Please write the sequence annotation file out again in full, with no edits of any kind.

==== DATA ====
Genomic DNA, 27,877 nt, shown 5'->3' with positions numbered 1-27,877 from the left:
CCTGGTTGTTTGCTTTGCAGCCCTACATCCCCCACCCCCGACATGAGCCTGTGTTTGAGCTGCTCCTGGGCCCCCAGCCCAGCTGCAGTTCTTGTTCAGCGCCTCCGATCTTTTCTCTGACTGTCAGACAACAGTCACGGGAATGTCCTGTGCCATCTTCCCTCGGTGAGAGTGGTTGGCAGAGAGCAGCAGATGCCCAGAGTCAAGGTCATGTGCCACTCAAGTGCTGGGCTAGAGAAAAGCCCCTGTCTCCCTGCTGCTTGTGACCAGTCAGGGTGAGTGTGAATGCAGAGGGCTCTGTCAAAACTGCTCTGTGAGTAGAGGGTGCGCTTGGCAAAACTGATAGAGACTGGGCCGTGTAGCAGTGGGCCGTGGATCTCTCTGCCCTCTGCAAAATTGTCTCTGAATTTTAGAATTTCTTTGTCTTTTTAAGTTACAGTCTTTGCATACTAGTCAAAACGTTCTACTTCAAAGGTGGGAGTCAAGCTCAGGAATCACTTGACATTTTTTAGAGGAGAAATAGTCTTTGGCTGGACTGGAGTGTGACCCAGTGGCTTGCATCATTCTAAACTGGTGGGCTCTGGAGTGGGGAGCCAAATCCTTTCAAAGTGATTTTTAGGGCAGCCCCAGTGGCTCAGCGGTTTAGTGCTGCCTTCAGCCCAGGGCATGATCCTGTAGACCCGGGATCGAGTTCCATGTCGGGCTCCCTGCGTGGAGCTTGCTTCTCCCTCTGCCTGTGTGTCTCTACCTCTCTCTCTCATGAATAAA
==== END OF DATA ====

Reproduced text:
Genomic DNA, 27,877 nt, shown 5'->3' with positions numbered 1-27,877 from the left:
CCTGGTTGTTTGCTTTGCAGCCCTACATCCCCCACCCCCGACATGAGCCTGTGTTTGAGCTGCTCCTGGGCCCCCAGCCCAGCTGCAGTTCTTGTTCAGCGCCTCCGATCTTTTCTCTGACTGTCAGACAACAGTCACGGGAATGTCCTGTGCCATCTTCCCTCGGTGAGAGTGGTTGGCAGAGAGCAGCAGATGCCCAGAGTCAAGGTCATGTGCCACTCAAGTGCTGGGCTAGAGAAAAGCCCCTGTCTCCCTGCTGCTTGTGACCAGTCAGGGTGAGTGTGAATGCAGAGGGCTCTGTCAAAACTGCTCTGTGAGTAGAGGGTGCGCTTGGCAAAACTGATAGAGACTGGGCCGTGTAGCAGTGGGCCGTGGATCTCTCTGCCCTCTGCAAAATTGTCTCTGAATTTTAGAATTTCTTTGTCTTTTTAAGTTACAGTCTTTGCATACTAGTCAAAACGTTCTACTTCAAAGGTGGGAGTCAAGCTCAGGAATCACTTGACATTTTTTAGAGGAGAAATAGTCTTTGGCTGGACTGGAGTGTGACCCAGTGGCTTGCATCATTCTAAACTGGTGGGCTCTGGAGTGGGGAGCCAAATCCTTTCAAAGTGATTTTTAGGGCAGCCCCAGTGGCTCAGCGGTTTAGTGCTGCCTTCAGCCCAGGGCATGATCCTGTAGACCCGGGATCGAGTTCCATGTCGGGCTCCCTGCGTGGAGCTTGCTTCTCCCTCTGCCTGTGTGTCTCTACCTCTCTCTCTCATGAATAAA